As I begin my 15th year of writing Thoughts from the Frontline – some 700-odd newsletters plus 400–500 editions of Outside the Box, 6 books, and scores of special reports – I decided to take a random walk back through some of my writings (and your comments!). With some glaring and notable exceptions that I would like to take off the internet (but won’t because to do so seems somewhat intellectually dishonest), the body of work has held together pretty well. My writing style has matured and so has my thought process – or at least it seems so to me. Writing this letter has been the best personal educational tool I have ever experienced, enriching my life far more than I have probably enriched yours. I’ve done my 10,000 hours. Plus. No college, no course or seminar, could provide me with the wide range of materials I’ve studied.
And that is the thing that stands out to me: the wide variety of topics we’ve covered over the years. The themes vary from week to week and month to month. I write about what interests me that week – where my research and curiosity are taking me. I am, of course, influenced by my somewhat heavy travel schedule and the interaction I have with readers from all over the world (some 65 countries now), both directly and through correspondence. I seem to attract a number of readers who are quite willing to push back and make me think about all sides of an issue. For that I’m grateful.
I want to thank each and every reader, many of whom have been there for all 15 years and some who just joined my assembly of best friends last week, for the precious gift of your attention. In a world where we are all assaulted with multiple competing cries for our immediate focus – family, friends, business, social commitments, political and community involvements, household chores, trying to stay fit – all while trying to keep up with the vast flow of information coming at us 24 hours a day from 100 different sources – I recognize that when I show up two or three times every week, I am asking for the most valuable thing you have: your time.
Each week when I sit down to write, I strive to be worthy of your time. I try to bring some insights that will deepen your understanding of how the world works, not always just in economics, but always with a focus on making us better investors and people.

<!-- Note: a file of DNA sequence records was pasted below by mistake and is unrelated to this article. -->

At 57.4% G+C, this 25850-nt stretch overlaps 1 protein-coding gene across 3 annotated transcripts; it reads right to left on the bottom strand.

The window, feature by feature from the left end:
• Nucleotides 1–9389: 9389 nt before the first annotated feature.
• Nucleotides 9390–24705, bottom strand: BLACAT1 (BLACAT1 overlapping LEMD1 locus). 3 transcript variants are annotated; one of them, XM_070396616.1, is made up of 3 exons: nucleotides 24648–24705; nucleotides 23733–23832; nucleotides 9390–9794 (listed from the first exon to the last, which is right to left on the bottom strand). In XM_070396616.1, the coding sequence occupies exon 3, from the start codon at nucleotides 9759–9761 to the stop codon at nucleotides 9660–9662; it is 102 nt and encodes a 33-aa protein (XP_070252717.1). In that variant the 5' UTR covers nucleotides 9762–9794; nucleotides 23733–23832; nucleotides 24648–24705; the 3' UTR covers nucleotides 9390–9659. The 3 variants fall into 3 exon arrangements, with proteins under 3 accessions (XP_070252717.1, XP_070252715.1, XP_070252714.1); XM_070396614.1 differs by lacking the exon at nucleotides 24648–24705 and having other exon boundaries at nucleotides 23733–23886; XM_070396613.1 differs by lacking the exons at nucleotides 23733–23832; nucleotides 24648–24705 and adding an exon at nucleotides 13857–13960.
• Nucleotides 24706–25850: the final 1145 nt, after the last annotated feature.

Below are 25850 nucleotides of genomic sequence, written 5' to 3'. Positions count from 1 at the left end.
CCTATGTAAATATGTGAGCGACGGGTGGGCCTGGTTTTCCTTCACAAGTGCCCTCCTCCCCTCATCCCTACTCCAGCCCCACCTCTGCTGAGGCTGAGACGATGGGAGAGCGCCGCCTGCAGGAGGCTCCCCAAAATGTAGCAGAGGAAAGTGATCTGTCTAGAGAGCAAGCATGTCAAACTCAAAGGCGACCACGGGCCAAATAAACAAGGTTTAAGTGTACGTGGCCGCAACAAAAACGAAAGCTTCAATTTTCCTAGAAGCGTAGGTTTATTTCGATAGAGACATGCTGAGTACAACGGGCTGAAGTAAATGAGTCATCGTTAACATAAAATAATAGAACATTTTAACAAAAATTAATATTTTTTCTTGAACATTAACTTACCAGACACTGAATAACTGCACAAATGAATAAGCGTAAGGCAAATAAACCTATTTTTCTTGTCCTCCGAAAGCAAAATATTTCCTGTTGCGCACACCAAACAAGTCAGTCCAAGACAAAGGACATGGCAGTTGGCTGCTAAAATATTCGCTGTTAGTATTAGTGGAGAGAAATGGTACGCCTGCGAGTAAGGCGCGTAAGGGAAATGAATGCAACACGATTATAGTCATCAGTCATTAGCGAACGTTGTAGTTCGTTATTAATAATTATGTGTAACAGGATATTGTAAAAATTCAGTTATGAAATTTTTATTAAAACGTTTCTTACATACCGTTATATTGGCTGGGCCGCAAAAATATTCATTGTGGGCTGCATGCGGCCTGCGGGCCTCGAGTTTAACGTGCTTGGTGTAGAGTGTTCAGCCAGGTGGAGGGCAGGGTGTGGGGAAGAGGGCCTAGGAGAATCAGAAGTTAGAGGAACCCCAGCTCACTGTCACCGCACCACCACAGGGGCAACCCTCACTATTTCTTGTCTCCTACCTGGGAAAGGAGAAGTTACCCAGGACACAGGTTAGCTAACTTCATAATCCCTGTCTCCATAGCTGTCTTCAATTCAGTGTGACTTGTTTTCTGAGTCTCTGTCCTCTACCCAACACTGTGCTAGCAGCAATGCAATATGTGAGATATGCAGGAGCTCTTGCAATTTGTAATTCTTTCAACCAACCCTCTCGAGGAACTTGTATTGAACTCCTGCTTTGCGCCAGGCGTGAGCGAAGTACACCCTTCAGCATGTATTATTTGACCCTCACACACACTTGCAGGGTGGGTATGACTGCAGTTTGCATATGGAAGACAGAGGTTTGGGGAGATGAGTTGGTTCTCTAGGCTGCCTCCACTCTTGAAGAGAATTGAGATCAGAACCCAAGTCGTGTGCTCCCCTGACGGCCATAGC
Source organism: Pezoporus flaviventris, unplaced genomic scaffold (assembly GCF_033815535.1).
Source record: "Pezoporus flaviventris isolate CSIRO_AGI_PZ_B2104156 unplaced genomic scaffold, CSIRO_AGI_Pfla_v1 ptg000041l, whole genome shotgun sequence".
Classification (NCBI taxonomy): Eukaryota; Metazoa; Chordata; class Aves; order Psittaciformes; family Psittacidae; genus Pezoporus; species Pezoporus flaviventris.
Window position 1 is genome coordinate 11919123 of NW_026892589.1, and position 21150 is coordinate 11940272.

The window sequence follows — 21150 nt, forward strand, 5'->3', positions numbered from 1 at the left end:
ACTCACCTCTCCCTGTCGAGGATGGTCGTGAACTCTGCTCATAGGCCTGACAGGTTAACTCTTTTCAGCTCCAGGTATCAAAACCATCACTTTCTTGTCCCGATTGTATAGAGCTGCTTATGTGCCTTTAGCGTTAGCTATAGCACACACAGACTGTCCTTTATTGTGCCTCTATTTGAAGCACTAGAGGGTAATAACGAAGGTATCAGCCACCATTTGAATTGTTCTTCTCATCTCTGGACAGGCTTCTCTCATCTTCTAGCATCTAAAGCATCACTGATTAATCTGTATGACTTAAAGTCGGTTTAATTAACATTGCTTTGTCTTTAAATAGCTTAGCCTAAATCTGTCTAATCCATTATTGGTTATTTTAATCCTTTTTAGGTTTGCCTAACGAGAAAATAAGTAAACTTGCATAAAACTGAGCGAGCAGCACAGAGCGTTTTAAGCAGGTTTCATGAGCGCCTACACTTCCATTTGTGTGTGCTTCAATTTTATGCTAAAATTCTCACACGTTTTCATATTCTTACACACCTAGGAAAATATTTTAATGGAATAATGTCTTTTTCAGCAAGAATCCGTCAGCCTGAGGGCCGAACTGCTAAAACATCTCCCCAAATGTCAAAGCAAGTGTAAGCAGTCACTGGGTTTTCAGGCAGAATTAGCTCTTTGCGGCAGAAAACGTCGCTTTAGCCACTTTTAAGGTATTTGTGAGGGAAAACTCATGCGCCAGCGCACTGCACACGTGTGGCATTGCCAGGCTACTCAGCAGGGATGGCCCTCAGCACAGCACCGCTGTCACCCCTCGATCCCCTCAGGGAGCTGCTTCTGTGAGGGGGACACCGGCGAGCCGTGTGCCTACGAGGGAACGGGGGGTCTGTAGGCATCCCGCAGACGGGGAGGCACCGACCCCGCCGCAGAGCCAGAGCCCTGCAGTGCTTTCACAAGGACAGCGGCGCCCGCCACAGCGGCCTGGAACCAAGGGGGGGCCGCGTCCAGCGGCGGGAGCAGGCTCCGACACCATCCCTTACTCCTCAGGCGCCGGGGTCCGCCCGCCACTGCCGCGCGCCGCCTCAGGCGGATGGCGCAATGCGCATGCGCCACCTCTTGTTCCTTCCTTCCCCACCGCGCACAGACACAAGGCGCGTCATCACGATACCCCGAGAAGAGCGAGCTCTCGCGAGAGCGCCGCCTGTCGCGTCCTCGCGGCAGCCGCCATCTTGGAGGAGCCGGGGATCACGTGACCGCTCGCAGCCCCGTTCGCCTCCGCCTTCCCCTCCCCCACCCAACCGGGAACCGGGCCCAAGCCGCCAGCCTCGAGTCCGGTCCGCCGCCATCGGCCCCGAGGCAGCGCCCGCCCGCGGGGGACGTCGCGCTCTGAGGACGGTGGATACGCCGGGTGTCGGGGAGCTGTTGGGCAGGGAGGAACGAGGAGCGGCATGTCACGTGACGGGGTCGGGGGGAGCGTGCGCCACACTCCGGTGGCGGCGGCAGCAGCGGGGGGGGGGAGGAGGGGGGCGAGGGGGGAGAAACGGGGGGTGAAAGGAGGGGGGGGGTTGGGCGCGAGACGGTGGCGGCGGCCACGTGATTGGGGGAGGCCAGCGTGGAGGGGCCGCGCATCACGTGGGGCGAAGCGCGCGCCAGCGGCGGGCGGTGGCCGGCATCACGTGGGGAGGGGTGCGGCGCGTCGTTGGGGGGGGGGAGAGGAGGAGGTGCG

This letter has always been free, and it is my intention to make sure it always is. My style is more casual than that of many other writers, but that’s because from the beginning I’ve always seen this letter as something I’m writing to my best friends. So write back. I do read your comments and appreciate your thoughtful insights and suggestions. That’s how best friends stay in touch.
Sometimes the best ideas for a letter come in response to questions and comments from readers. Last week I responded to a letter from sci-fi writer, professional contrarian, and my good friend David Brin. We took a journey into the world of Adam Smith. You can read that here.
This week I will respond to the second part of David’s letter. Please note that David and I characterize our conversations as joyous deliberations, excited parry and thrust in the realm of ideas. I especially appreciate David because he forces me to think about many of my casual assumptions, although in a battle of wits with David I often feel as if I’m bringing a knife to a gunfight. (Every writer needs a few David Brins in his life. Sometimes I think I have more than my share.) The part of the letter I’ll respond to today is as follows:
John, excellent [Outside the Box] missive on automation. I share your overall optimism.
Still... although Keynesianism deserves lots of criticism for the 30% of the time that it has proved wrong... and Hayek had a lot of good and important things to say... it remains disappointing that you do not use your influence to help hammer nails into the coffin of the Rentier Caste's catechism... Supply Side (Voodoo) Economics (SSVE), which is not just 30% wrong. It has proved to be almost 100% diametrically opposite to right, with every forecast that SSVE ever made having proved to be calamitously wrong.
David, I think there are more than a few problems with that paragraph. Since we don’t want to write a book here, let’s deal with just a few of them:
- You confuse correlation with causation.
- You make the common mistake made by many economists (which I’ve come to think of as the single biggest error in economics) in that your “model” simply does not take into account enough variables to enable you to draw the conclusions that you do. (I should note that here I am guilty of doing the same thing when I want to prove a point. It is an utterly human flaw, but one that politicians, philosophers, and economists have in abundance. There’s a 12-step program in here somewhere.)
- Further, I have no idea how you associate supply-side economics with what Adam Smith refers to as rentiers. Seriously, I know of no self-respecting supply-side or Austrian economist who favors crony capitalism. For that matter, I think it would be difficult to find a Keynesian who would admit to as much. Yet, in spite of no one’s being in favor of crony capitalism, somehow bureaucrats and politicians manage to create favored constituencies. Of course, each constituency rationalizes that the policies favoring it are necessary for the public good and are fair or whatever, but it seems that everyone wants their turn at the trough.
- Even were we to use the sophisticated analytic and predictive models based on multivariable dynamics that professional economists favor, we would still miss the core ingredients of growth.